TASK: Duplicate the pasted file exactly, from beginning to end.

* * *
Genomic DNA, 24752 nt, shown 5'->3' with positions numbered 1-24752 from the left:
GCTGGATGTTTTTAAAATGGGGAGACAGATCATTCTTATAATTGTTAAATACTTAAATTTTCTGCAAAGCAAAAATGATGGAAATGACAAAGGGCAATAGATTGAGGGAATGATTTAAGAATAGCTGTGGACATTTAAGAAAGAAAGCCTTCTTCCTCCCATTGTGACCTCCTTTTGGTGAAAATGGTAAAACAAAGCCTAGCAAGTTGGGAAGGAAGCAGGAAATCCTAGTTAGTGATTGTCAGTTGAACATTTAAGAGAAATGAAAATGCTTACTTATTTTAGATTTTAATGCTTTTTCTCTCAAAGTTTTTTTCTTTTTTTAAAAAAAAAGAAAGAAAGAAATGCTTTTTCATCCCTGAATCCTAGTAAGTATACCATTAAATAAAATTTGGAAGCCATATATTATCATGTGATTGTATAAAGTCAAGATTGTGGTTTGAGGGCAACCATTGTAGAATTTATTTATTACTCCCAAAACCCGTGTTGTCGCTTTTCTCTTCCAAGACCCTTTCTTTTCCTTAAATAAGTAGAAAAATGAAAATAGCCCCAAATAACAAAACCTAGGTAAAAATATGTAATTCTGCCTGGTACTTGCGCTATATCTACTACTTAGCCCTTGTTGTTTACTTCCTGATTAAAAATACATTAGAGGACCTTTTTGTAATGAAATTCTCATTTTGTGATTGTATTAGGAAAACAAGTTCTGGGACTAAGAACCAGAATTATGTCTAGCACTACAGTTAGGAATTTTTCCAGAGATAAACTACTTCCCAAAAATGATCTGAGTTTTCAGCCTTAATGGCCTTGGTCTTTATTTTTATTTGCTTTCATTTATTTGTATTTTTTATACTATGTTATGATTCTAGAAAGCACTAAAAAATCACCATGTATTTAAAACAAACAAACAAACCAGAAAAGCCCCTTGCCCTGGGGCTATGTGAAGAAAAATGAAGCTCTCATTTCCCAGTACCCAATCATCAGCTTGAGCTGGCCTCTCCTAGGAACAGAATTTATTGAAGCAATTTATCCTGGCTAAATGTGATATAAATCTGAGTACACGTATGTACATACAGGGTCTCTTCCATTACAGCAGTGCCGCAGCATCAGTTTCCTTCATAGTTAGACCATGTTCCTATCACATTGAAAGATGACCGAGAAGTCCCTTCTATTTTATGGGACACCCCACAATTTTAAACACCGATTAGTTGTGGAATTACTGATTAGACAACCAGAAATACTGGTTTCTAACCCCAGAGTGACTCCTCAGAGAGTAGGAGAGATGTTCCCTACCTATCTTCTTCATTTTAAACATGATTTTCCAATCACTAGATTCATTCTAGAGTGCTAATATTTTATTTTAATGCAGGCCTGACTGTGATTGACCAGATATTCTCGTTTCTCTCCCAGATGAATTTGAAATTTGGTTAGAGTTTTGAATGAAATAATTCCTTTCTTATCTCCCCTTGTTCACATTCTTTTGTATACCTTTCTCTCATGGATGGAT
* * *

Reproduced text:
Genomic DNA, 24752 nt, shown 5'->3' with positions numbered 1-24752 from the left:
GCTGGATGTTTTTAAAATGGGGAGACAGATCATTCTTATAATTGTTAAATACTTAAATTTTCTGCAAAGCAAAAATGATGGAAATGACAAAGGGCAATAGATTGAGGGAATGATTTAAGAATAGCTGTGGACATTTAAGAAAGAAAGCCTTCTTCCTCCCATTGTGACCTCCTTTTGGTGAAAATGGTAAAACAAAGCCTAGCAAGTTGGGAAGGAAGCAGGAAATCCTAGTTAGTGATTGTCAGTTGAACATTTAAGAGAAATGAAAATGCTTACTTATTTTAGATTTTAATGCTTTTTCTCTCAAAGTTTTTTTCTTTTTTTAAAAAAAAAGAAAGAAAGAAATGCTTTTTCATCCCTGAATCCTAGTAAGTATACCATTAAATAAAATTTGGAAGCCATATATTATCATGTGATTGTATAAAGTCAAGATTGTGGTTTGAGGGCAACCATTGTAGAATTTATTTATTACTCCCAAAACCCGTGTTGTCGCTTTTCTCTTCCAAGACCCTTTCTTTTCCTTAAATAAGTAGAAAAATGAAAATAGCCCCAAATAACAAAACCTAGGTAAAAATATGTAATTCTGCCTGGTACTTGCGCTATATCTACTACTTAGCCCTTGTTGTTTACTTCCTGATTAAAAATACATTAGAGGACCTTTTTGTAATGAAATTCTCATTTTGTGATTGTATTAGGAAAACAAGTTCTGGGACTAAGAACCAGAATTATGTCTAGCACTACAGTTAGGAATTTTTCCAGAGATAAACTACTTCCCAAAAATGATCTGAGTTTTCAGCCTTAATGGCCTTGGTCTTTATTTTTATTTGCTTTCATTTATTTGTATTTTTTATACTATGTTATGATTCTAGAAAGCACTAAAAAATCACCATGTATTTAAAACAAACAAACAAACCAGAAAAGCCCCTTGCCCTGGGGCTATGTGAAGAAAAATGAAGCTCTCATTTCCCAGTACCCAATCATCAGCTTGAGCTGGCCTCTCCTAGGAACAGAATTTATTGAAGCAATTTATCCTGGCTAAATGTGATATAAATCTGAGTACACGTATGTACATACAGGGTCTCTTCCATTACAGCAGTGCCGCAGCATCAGTTTCCTTCATAGTTAGACCATGTTCCTATCACATTGAAAGATGACCGAGAAGTCCCTTCTATTTTATGGGACACCCCACAATTTTAAACACCGATTAGTTGTGGAATTACTGATTAGACAACCAGAAATACTGGTTTCTAACCCCAGAGTGACTCCTCAGAGAGTAGGAGAGATGTTCCCTACCTATCTTCTTCATTTTAAACATGATTTTCCAATCACTAGATTCATTCTAGAGTGCTAATATTTTATTTTAATGCAGGCCTGACTGTGATTGACCAGATATTCTCGTTTCTCTCCCAGATGAATTTGAAATTTGGTTAGAGTTTTGAATGAAATAATTCCTTTCTTATCTCCCCTTGTTCACATTCTTTTGTATACCTTTCTCTCATGGATGGAT